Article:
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Discussion Starter #1
At what point does a nicely upgraded system be considered an SQ system? Is simply adding nice tweeters and mids with a DSP/Amp combo get you that level? Properly integrated subwoofer to the previously mentioned component set? Whats the minimum number of speakers in a system that will put you at that level?

I know..................too many questions but they all pretain to the same outcome.

Having said that I'm interested in an SQ type system for my MINI Cooper. It's a daily driver so nothing outrageous but I do want good sound quality. In the interest of simplicity can you go as simple as a two-way component setup in the doors and a sub in the back? It's my basic setup right now with Tang band 25-2176 tweeters mounted in the top of the door and some Dayton Audio 6" Reference in the lower part of the door. I tried using a three way passive crossover with the 6", 3" and the tweeter but it never sounded right. Much improvement when I switched back to the two-way crossover eliminiating the 3". Rear speakers are some CDT 6x9 mid bass types running band passed from 80Hz to 500Hz with a 12db slope and just to help the 6" speakers in the door a little. Amplifier is a Kicker iQ1000.5 controlling everything with the front speakers from the factory radio feeding the signal to the amp. The base model radio puts out a clean full bandwidth signal up to 4V so I have the gains adjusted accordingly. I like simple and I know only so much can be done with a minimum number of speakers. I'm made great improvements over the factory base system but that wasn't difficult as it sucked.
 

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If you want simple, with better SQ - dump the rear speakers entirely and throw away the passive crossovers and go active up front. Your amp has a pretty decent dsp built in, use it. Invest in a decent calibrated microphone and do some basic measurements. The rears band passed they way you have them now are likely really mucking up alignment - rear fill is stupid hard to get right, and rarely ever better sounding than a more solid front stage.

My $0.02 with the info so far...


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depends on the owners perspective. I have seen loud and proud people who claim their sound is so clean and crisp with ear piercing highs while the entire car turns into a vibrator.

to each their own.
 

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I think it means your not aiming to break windows or have your neighbors hear you bumpin too $hort from down the street. Finely tuned instead of just making you deaf. Having everything sound like it's coming from in front of you.
 

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Discussion Starter #6
If you want simple, with better SQ - dump the rear speakers entirely and throw away the passive crossovers and go active up front. Your amp has a pretty decent dsp built in, use it. Invest in a decent calibrated microphone and do some basic measurements. The rears band passed they way you have them now are likely really mucking up alignment - rear fill is stupid hard to get right, and rarely ever better sounding than a more solid front stage.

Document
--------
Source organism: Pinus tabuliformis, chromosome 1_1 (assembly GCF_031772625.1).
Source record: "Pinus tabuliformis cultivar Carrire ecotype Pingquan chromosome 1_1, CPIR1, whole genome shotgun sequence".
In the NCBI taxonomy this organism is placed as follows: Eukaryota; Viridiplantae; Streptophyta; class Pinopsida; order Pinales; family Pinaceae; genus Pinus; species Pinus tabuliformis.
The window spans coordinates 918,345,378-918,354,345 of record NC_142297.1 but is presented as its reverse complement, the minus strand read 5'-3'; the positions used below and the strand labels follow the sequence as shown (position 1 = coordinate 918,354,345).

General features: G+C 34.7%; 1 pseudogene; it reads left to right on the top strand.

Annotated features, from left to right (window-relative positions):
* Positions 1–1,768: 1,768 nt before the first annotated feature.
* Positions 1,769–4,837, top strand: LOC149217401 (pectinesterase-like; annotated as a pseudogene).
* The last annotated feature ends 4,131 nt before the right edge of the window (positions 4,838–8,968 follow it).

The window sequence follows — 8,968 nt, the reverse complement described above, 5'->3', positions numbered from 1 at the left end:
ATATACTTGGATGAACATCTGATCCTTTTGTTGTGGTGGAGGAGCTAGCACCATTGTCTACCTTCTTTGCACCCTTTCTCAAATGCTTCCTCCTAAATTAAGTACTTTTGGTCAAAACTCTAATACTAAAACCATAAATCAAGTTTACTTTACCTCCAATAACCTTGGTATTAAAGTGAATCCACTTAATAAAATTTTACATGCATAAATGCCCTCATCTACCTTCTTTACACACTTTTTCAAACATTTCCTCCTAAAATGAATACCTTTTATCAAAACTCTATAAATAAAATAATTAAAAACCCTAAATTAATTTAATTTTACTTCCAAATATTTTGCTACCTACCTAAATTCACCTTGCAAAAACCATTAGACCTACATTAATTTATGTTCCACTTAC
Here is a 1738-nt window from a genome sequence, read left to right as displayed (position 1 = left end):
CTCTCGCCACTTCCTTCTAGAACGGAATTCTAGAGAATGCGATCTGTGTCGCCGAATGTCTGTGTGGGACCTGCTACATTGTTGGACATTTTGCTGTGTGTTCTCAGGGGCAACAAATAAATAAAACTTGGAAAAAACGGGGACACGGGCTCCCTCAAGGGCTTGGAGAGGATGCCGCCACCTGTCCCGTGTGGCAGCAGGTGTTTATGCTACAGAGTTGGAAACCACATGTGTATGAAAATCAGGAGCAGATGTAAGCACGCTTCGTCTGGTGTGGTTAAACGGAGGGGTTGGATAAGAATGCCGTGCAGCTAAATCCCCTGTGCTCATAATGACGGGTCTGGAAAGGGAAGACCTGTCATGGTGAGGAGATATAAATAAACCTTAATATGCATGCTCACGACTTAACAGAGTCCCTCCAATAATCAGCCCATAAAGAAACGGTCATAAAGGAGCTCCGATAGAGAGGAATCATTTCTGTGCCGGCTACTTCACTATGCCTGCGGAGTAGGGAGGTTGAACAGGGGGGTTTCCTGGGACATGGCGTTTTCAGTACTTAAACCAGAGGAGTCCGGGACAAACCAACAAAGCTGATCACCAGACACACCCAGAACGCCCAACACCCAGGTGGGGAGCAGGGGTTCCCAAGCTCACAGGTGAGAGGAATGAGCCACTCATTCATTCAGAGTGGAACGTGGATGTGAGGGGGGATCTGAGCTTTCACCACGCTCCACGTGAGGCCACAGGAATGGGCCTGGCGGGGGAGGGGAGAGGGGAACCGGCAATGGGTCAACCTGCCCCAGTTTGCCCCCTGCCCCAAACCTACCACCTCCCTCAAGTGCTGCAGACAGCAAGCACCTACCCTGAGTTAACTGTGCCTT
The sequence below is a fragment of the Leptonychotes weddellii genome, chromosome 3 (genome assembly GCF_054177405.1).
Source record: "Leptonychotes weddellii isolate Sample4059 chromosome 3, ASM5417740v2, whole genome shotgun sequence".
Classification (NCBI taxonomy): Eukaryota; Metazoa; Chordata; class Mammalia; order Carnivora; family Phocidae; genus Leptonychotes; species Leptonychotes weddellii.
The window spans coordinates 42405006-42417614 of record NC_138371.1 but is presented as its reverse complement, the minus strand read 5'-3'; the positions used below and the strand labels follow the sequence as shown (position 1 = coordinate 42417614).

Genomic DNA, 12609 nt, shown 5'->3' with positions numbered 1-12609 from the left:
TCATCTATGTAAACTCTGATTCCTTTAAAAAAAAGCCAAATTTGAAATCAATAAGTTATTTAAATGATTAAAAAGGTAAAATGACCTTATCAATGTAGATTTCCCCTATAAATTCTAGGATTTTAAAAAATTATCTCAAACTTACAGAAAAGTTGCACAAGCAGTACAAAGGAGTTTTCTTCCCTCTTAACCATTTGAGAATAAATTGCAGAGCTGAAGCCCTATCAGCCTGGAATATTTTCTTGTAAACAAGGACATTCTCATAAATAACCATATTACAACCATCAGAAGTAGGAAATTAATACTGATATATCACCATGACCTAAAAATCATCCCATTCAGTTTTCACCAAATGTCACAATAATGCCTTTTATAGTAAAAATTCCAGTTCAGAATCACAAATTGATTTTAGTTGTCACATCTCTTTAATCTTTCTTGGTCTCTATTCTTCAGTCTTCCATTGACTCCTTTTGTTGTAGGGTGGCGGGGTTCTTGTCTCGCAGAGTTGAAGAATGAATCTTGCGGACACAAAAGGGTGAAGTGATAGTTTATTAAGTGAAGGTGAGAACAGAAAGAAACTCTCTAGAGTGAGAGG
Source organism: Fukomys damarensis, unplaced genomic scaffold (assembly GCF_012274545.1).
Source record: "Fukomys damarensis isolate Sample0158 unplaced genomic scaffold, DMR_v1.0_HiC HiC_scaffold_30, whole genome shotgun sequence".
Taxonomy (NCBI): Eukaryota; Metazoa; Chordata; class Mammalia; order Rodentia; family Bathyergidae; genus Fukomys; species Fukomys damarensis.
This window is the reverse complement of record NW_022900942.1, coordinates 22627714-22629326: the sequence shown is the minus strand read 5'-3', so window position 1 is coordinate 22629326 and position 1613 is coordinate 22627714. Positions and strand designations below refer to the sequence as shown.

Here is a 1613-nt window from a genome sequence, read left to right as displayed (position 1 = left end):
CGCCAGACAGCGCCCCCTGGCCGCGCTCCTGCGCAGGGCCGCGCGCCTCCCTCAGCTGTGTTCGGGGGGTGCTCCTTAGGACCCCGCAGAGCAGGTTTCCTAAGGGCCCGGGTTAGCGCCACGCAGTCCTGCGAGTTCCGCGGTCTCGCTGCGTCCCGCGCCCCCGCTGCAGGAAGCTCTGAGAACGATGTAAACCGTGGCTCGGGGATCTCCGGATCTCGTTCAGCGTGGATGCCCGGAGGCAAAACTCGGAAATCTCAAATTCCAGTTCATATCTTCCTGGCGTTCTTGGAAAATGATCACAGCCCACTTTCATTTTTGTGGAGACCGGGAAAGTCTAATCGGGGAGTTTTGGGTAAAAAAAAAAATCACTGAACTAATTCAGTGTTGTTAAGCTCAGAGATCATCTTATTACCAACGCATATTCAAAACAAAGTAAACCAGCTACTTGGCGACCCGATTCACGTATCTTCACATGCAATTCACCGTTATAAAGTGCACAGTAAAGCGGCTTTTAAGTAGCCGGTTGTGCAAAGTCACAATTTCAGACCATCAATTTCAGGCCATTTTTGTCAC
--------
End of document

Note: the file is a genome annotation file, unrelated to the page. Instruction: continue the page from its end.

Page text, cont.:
My $0.02 with the info so far...


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That was one of my thoughts. My initial setup was an easy amp swap to put the kicker in and that was a huge improvement initially with the control I gained with the eq and dsp. The rear 6x9's can go away easy enough.

Thanks for the input.
 

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Discussion Starter #7
depends on the owners perspective. I have seen loud and proud people who claim their sound is so clean and crisp with ear piercing highs while the entire car turns into a vibrator.

to each their own.
I know what you mean. I like to hear my sound stage on the hood of my car if possible. Loud is entertaining but I rarely crank it. I can't stand a shrill sounding tweeter. Much prefer a soft dome and then I tend to pad it down.

Thanks
 

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Discussion Starter #8
I think it means your not aiming to break windows or have your neighbors hear you bumpin too $hort from down the street. Finely tuned instead of just making you deaf. Having everything sound like it's coming from in front of you.
Correct. I like my hearing to stay where it is. And I like my neighbors.
 

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An "SQ" system to me is a system that can play aurally flat from 20hz to 20khz at decent volume without distortion. It will also have a good strong center image with well defined left and right boundaries at the same height as the center image AND sound like the subwoofer is up front on the dash. You should be able to have good up front bass WITHOUT having to cut the sub so much it may as well not even be turned on.

For your setup I'd get a calibrated mic like the Dayton usb mic and download REW (Room EQ Wizard). Look up Kyle Ragsdale's tuning tutorials o youtube and follow them. I learned to tune with rta through his video's and things turned out quite well my first try at it.

You can get a good sq setup with what you have. If you have the Tang tweeters I think you do start with crossing them at 2500hz 24db slope. Cross those 6" speakers around 125hz on bottom and 2500hz on top 24db slopes on both ends. Then cross those 6x9's from 40hz up to 125hz with 24db slopes. They're getting a mono signal so you don't want to cross them any higher than the 120hz range and many will even say that's too high but I'm keeping your current mids up front in mind with my suggestion. Start at these cross points with eq roughed in for tonality and get back with us in a few days. Your ears will need to process what's going on before you can truly make up your mind on if it sounds good. I think it will sound MUCH better than your current configuration;)